Today marks National Women and Girls
HIV/AIDS Awareness Day in the United States. It is sponsored by the National
Minority AIDS Council in Washington. The occasion is geared toraising awareness of the increasing
impact of HIV/AIDS on women and girls and to encouraging them to protect
themselves from the disease.
to Africa reporter Kim Lewis spoke with Ravinia Hayes-Cozier, director of
government relations and public policy of the National Minority AIDS Council. She
said the focus of the day "is to bring attention to the [rising number of women
who have] HIV/AIDS. In the past years, particularly at the beginning of the
epidemic, it was perceived as a male disease, primarily a gay, white disease."
But now, she said, they're trying to bring attention to the fact that it also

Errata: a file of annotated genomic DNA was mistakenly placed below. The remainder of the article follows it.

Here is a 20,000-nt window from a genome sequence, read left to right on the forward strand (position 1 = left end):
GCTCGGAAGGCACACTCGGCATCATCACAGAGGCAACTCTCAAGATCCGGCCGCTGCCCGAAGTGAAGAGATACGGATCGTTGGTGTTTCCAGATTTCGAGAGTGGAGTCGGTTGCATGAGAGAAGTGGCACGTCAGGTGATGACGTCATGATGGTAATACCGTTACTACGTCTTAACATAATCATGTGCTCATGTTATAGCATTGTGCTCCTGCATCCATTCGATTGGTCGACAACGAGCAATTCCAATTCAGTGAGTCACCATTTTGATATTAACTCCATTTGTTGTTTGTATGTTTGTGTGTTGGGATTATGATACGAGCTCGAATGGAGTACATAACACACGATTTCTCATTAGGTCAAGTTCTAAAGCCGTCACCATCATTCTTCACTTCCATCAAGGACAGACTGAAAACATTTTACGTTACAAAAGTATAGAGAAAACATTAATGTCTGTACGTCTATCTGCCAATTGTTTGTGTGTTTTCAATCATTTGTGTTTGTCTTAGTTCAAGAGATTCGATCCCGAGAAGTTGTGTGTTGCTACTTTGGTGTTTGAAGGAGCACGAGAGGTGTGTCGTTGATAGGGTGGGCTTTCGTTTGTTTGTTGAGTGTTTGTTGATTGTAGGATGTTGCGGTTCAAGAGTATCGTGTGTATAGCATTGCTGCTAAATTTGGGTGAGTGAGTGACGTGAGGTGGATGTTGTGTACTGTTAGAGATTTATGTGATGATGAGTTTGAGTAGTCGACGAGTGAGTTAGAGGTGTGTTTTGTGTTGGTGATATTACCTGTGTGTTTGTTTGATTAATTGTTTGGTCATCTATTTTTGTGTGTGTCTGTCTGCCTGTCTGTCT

strikes women in the United States, including minority women.
The National Minority AIDS
Council says HIV/AIDS is one of the leading causes of death among African American
and Latino women in the United States and is the number cause of death among
black women aged 25-34. Hayes-Cozier says one reason for this is ignorance. "The
women don't know they are involved with someone who might possibly infect them…."
Also, she said, "they are less likely to be tested to know their own HIV
Hayes-Cozier says these women are
mostly heads of households. They are in relationships with men [whose HIV
status] they they don't know…and in some places, such as in the south, where
poverty is so high, more women are with more than one man and men are with more
than one woman, and it could be simply for economic reasons.